H.R. 1346: Redistricting Transparency Act of 2015 (introduced March 10, 2015, by Jim Cooper; 19 co-sponsors). "To require States to carry out Congressional redistricting in accordance with a process under which members of the public are informed of redistricting proposals and have the opportunity to participate in the development of such proposals prior to their adoption, and for other purposes."

H.R. 1347: John Tanner Fairness and Independence in Redistricting Act (introduced March 10, 2015, by Jim Cooper; 14 co-sponsors). "To prohibit States from carrying out more than one Congressional redistricting after a decennial census and apportionment, to require States to conduct such redistricting through independent commissions, and for other purposes."

H.R. 1518: Let It Go Act (introduced March 19, 2015, by Mark Takano; 1 co-sponsor). "To amend the Federal Election Campaign Act of 1971 to provide for a limitation on the time for the use of contributions or donations, and for other purposes."

H.R. 2143: EMPOWER Act (introduced April 30, 2015, by David Price; 1 co-sponsor). "To amend the Internal Revenue Code of 1986 to reform the system of public financing for Presidential elections, and for other purposes."

H.R. 2173: Redistricting Reform Act of 2015 (introduced April 30, 2015, by Zoe Lofgren; 35 co-sponsors). "To require States to conduct Congressional redistricting through independent commissions, and for other purposes."

H.R. 2392: Restoring Important Voter Eligibility Requirements to States Act of 2014 (introduced May 18, 2015, by John Culberson; 1 co-sponsor). "To amend the National Voter Registration Act of 1993 to require an applicant for voter registration for elections for Federal office to affirmatively state that the applicant meets the eligibility requirements for voting in such elections as a condition of completing the application, to require States to verify that an applicant for registering to vote in such elections meets the eligibility requirements for voting in such elections prior to registering the applicant to vote, and for other purposes."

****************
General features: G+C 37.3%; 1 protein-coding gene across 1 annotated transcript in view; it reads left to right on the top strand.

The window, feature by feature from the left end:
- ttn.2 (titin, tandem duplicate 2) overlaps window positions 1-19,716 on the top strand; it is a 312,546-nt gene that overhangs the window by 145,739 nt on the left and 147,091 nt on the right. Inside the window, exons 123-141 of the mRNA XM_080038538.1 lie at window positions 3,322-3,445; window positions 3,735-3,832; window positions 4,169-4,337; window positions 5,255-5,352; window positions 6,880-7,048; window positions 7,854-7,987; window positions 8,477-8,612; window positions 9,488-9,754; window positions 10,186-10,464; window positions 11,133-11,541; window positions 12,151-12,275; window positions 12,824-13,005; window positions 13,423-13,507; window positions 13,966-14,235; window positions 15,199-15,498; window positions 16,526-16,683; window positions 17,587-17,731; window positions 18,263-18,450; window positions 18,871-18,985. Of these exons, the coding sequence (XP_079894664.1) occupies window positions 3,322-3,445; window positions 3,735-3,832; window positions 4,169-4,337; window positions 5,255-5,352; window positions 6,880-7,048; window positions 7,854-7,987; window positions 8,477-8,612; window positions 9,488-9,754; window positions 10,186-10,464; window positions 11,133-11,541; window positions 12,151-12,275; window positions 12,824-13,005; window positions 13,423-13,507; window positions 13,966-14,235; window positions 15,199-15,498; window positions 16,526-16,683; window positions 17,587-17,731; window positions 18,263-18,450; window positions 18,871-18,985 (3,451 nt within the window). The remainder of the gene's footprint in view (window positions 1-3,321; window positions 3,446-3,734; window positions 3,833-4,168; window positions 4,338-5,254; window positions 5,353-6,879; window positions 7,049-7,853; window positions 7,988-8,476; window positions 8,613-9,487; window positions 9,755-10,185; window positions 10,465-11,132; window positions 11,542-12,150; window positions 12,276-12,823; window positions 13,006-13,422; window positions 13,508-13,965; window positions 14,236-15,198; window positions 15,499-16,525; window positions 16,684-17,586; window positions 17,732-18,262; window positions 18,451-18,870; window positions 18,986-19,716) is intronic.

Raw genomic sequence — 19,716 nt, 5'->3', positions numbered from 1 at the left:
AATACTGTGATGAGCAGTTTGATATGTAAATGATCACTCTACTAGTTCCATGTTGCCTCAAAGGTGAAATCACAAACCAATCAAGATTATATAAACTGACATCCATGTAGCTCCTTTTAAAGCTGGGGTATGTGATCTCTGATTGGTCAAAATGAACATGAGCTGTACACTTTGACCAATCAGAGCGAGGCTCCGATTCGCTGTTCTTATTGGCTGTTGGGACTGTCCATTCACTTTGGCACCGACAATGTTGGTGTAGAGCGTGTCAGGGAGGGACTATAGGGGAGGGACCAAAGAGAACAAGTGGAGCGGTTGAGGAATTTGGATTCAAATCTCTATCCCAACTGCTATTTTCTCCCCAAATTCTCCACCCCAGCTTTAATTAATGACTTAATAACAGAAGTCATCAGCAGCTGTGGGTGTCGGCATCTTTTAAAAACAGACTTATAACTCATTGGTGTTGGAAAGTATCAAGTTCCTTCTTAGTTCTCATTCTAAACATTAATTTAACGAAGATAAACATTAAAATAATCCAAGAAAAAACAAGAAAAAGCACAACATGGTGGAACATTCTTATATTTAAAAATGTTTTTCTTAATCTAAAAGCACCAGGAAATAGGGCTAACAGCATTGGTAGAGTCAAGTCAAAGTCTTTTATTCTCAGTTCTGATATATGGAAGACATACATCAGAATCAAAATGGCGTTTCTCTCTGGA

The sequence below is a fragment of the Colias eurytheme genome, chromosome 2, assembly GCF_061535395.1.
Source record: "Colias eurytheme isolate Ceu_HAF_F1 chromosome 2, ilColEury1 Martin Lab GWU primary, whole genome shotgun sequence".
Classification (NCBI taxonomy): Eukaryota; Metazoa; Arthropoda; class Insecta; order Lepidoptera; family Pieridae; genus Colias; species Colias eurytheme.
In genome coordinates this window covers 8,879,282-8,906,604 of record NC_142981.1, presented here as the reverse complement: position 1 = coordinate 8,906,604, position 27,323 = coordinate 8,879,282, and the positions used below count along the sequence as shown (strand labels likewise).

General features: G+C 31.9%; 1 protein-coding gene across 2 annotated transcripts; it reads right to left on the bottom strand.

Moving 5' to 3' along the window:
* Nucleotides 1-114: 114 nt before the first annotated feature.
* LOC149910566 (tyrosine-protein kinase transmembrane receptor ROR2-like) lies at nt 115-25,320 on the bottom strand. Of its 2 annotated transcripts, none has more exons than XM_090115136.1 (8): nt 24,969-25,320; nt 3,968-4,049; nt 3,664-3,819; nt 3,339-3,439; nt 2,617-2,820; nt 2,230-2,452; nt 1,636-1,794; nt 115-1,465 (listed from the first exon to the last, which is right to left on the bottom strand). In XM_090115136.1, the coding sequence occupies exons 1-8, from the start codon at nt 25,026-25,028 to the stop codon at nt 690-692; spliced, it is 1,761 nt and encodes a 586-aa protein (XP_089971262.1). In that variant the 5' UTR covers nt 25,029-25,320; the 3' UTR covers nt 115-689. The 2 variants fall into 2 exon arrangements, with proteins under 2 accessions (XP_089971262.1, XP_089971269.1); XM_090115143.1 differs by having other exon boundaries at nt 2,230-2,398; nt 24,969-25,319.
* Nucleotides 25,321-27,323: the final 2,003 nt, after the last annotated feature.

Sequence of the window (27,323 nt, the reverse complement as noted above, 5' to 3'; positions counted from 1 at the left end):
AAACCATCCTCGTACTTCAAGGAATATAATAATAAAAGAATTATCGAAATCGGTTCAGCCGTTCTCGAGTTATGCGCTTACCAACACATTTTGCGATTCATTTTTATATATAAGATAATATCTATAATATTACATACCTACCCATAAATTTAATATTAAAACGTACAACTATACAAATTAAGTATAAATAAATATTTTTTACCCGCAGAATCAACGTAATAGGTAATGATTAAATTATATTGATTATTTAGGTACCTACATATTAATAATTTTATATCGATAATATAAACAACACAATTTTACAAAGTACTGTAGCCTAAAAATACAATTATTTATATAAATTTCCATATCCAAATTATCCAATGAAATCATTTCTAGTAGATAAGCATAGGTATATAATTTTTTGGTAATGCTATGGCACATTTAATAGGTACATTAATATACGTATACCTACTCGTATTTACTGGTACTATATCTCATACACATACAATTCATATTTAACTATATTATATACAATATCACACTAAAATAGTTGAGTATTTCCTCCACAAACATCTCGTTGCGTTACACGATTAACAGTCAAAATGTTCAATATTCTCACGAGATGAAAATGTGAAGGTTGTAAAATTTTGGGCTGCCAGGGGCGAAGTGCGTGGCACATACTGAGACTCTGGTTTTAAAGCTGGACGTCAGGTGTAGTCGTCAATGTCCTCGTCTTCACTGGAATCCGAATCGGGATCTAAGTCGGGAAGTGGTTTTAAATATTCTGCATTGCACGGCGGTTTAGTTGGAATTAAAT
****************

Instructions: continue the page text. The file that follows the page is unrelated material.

H.R. 2501: Citizens’ Districts Preservation Act (introduced May 21, 2015, by Dana Rohrabacher; 15 co-sponsors). "To require certain States to retain the Congressional redistricting plans in effect as of the first day of the One Hundred Fourteenth Congress until such States carry out a redistricting plan in response to the apportionment of Representatives resulting from the regular decennial census conducted in 2020."

S. 212: LINE Act of 2015 (introduced January 21, 2015, by Barbara Boxer; 3 co-sponsors). "A bill to amend the Help America Vote Act of 2002 to ensure that voters in elections for Federal office do not wait in long lines in order to vote."

S. 229: Democracy Is Strengthened by Casting Light On Spending in Elections Act of 2015 (introduced January 21, 2015, by Sheldon Whitehouse; 42 co-sponsors). "A bill to amend the Federal Election Campaign Act of 1971 to provide for additional disclosure requirements for corporations, labor organizations, Super PACs and other entities, and for other purposes." (See also H.R. 430.)

S. 366: Senate Campaign Disclosure Parity Act (introduced February 4, 2015, by John Tester; 37 co-sponsors). "A bill to require Senate candidates to file designations, statements, and reports in electronic form."

S. 457: Civil Rights Voting Restoration Act of 2015 (introduced February 11, 2015, by Rand Paul; 1 co-sponsor). "A bill to secure the Federal voting rights of non-violent persons when released from incarceration." (See also H.R. 1556.)

S. 772: Democracy Restoration Act of 2015 (introduced March 18, 2015, by Ben Cardin; 10 co-sponsors). "A bill to secure the Federal voting rights of persons when released from incarceration." (See also H.R. 1459.)

S. 1088: Voter Registration Modernization Act (introduced April 27, 2015, by Kirsten Gillibrand; 5 co-sponsors). "A bill to amend the National Voter Registration Act of 1993 to provide for voter registration through the Internet, and for other purposes."

S. 1139: Same Day Registration Act (introduced April 30, 2015, by Amy Klobuchar; 1 co-sponsor). "A bill to amend the Help America Vote Act of 2002 to require States to provide for same day registration."